Managing the chaos of portable networks

The technology the military uses to manage international skirmishes must evolve as the nature of battles changes. This is becoming painfully obvious in a world that has gone from fighting relatively traditional threats to tackling the chaos of ISIS and increasingly sophisticated cyberattacks.

In battles with this disparate enemy, which seemingly has no centralized headquarters, troops are continually moving, trying to keep pace with the threat. It’s no longer adequate for Defense Department IT personnel to equip the warfighter with traditional communications or networking solutions, which are built for the long haul. Increasingly, there’s a need for modernized, secure and highly portable networks and systems that can be easily transported from one location to the next, and set up – and broken down – as necessary, similar to the Army’s “Technical Control Facility in a Box,” a mobile version of its traditional telecommunications hub.

The mobility of these solutions allows troops to “take the network with them” while making it more difficult for potential intruders to access critical information. A network on the go is simply less prone to the type of cyberattacks that often plague traditional networks. Bad actors are far less likely to be able to pin down and infiltrate a portable network.

However, portable networks pose some very intriguing management challenges. Specifically, how does one control and manage a network as disbursed and mobile as the enemy that is being pursued? It’s a tricky question, particularly for defense organizations whose staff are used to managing traditional networks, both hands-on and on-site. 

It’s a question that can be answered directly through use of software-defined networking (SDN) and network function virtualization (NFV) solutions. While SDN and NFV are still in their relative infancy, interest in the solutions among DOD agencies has been steadily growing over the past couple of years. That spurred interest is due to many things, including the need for consolidation, better automation and greater security.

When you combine this last point with the fact that SDN and NFV are truly viable options for remote network management, you gain a better understanding of why these solutions are ideal for today’s military. Through SDN, network administrators can receive real-time alerts pertaining to potential threats, allowing them to respond in real time. It’s like an added blanket of security, just in case someone with unsavory intentions is able to lock onto a portable network.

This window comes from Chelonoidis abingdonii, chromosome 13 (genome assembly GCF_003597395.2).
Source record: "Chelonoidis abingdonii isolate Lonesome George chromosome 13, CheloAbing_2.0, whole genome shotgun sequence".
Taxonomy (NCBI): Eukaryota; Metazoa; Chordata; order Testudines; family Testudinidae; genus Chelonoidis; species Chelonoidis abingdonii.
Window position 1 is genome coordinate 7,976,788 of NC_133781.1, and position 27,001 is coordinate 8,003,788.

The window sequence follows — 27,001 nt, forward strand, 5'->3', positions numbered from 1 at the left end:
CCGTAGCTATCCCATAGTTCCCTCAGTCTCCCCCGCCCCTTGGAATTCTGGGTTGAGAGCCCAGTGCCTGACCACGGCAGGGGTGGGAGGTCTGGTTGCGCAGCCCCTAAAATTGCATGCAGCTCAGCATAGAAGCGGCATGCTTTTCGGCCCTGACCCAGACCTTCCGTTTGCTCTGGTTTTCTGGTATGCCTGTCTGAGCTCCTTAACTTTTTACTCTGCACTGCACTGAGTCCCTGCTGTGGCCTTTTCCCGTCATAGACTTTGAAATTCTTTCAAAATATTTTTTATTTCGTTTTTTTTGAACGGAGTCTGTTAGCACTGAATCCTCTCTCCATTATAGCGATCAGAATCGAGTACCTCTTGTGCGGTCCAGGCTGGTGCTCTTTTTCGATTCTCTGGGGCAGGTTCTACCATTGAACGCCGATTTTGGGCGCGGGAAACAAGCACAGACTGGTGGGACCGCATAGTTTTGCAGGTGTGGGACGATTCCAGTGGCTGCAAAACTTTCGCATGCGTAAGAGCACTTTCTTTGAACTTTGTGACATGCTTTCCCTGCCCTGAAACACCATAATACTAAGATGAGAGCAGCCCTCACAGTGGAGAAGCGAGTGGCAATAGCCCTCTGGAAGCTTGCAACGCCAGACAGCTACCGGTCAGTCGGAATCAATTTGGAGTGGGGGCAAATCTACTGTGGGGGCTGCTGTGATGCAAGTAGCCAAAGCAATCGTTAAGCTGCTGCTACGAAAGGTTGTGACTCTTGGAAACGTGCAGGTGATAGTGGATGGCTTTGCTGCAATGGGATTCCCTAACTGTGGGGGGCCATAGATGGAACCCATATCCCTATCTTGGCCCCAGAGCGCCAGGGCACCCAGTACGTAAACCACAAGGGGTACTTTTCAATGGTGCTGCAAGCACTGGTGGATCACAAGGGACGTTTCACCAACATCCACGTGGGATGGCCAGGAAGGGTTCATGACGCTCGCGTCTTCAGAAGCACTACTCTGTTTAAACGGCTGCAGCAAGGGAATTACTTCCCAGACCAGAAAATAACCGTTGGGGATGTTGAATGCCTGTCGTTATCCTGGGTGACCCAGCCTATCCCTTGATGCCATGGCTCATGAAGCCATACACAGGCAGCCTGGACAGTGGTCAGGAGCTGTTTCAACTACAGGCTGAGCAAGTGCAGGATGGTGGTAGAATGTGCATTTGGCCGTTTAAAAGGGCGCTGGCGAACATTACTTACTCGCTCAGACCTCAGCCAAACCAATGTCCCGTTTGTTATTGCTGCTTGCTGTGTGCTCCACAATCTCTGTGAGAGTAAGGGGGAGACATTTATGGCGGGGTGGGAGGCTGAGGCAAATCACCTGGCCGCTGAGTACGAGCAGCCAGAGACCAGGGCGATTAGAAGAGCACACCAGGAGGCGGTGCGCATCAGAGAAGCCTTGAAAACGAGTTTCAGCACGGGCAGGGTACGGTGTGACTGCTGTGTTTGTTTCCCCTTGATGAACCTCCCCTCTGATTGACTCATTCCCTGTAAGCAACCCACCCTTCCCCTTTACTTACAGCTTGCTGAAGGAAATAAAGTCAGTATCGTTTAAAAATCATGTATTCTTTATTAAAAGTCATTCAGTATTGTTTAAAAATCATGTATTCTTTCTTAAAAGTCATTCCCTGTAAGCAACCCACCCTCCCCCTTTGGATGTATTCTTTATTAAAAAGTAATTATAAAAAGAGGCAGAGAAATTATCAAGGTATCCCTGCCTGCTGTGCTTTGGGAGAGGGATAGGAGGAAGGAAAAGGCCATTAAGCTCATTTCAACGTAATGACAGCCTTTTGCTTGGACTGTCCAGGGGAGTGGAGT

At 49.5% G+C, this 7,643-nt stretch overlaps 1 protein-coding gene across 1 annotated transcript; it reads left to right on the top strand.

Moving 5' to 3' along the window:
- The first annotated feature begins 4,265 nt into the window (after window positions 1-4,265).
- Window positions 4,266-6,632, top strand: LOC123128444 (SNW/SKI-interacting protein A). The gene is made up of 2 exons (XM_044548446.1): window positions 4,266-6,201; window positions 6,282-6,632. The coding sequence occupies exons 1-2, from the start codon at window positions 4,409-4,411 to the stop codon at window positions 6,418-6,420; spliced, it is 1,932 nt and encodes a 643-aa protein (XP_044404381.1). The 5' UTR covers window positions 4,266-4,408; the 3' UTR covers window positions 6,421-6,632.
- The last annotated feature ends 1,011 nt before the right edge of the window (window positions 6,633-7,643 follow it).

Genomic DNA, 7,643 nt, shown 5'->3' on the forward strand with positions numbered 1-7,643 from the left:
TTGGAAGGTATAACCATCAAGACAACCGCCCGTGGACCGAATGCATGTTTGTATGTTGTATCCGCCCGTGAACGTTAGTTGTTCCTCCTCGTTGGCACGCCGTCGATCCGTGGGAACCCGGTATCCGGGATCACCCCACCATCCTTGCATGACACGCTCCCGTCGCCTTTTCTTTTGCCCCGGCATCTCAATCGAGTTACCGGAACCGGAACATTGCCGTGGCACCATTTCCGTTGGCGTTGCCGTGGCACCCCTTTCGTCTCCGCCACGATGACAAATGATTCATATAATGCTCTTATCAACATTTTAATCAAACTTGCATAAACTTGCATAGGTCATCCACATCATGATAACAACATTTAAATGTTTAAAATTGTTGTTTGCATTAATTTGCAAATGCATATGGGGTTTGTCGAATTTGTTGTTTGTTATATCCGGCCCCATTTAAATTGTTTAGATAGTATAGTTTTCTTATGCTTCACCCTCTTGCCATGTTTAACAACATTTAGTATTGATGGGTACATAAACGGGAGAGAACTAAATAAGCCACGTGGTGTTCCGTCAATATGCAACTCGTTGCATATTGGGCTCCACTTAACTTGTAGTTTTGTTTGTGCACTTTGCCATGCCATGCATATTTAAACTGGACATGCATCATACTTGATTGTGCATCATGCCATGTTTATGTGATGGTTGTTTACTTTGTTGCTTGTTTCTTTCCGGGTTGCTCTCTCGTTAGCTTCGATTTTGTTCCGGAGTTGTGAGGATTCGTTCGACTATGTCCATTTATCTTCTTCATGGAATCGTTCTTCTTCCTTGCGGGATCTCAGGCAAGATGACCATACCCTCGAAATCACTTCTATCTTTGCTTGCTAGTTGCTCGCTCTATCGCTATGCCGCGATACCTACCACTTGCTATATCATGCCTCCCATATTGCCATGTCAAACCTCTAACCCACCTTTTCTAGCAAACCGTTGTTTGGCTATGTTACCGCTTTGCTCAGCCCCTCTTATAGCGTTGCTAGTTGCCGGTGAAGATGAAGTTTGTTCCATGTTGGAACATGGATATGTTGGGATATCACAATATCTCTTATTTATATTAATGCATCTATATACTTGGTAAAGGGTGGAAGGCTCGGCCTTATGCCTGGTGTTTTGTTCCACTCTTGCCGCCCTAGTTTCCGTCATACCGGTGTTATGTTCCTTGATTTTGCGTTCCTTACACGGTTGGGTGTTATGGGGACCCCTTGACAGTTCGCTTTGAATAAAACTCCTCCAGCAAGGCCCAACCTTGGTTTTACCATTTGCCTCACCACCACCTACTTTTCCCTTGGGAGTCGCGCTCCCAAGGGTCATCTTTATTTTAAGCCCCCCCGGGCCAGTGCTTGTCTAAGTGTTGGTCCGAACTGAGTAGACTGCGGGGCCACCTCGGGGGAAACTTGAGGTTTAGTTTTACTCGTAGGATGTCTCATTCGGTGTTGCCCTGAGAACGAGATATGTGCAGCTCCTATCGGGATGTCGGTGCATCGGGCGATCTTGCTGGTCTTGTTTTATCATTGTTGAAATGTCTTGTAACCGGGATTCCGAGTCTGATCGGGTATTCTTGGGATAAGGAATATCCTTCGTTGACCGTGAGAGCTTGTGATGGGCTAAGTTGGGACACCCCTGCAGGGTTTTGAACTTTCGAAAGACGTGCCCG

Beyond security, SDN is ideal for highly mobilized networks because it is, in effect, made to handle the type of disparity that goes with that particular territory. Network administrators can easily manage the network, including traffic flow and necessary patches, through a centralized control console. They don’t need to manage individual switches, and can deliver services wherever they’re needed. It doesn’t matter if the need is in Iraq, Syria, or elsewhere; SDN enables an administrator to manage a portable network, regardless of where it may be located.

As an adjunct, IT personnel can also use NFV as part of their SDN operations. NFV virtualizes all network functions that were once typically managed through traditional hardware. Routers, firewalls, and more can be hosted on virtual machines. It’s more cost-effective than using proprietary hardware, but more than that (and for the purposes of our discussion here), it’s more agile; when DOD uses NFV, it’s using a solution that will better enable it to more securely and remotely manage even the hardest to pin down network.

Using SDN and NFV, network administrators can remotely and virtually monitor and configure the overall performance of portable networks. They can manage routers, switches, firewalls and controllers – all from a central interface. They can scan for and receive alerts about potential vulnerabilities – and fix them on the fly. They can monitor network performance and overall availability – and route traffic accordingly, reducing the risk of potential hiccups and network downtime.

In fact, SDN and NFV are the ideal solutions for the handling the scenario that Maj. Gen. Sarah Zabel outlined at a September 2015, AFCEA NOVA conference. Zabel said, “We can pull them down, pop up a new network in another place, and leave the adversary behind.”

That statement gives an idea of the speed and agility that defense organizations are going for as they try to keep up with and stay ahead of increasingly dangerous and proliferating threats. SDN and NFV can answer those needs with better control, more flexibility and unparalleled security – especially for networks that are, increasingly and by necessity, in a constant state of flux.

About the Author

Joel Dolisy is the CIO at SolarWinds.

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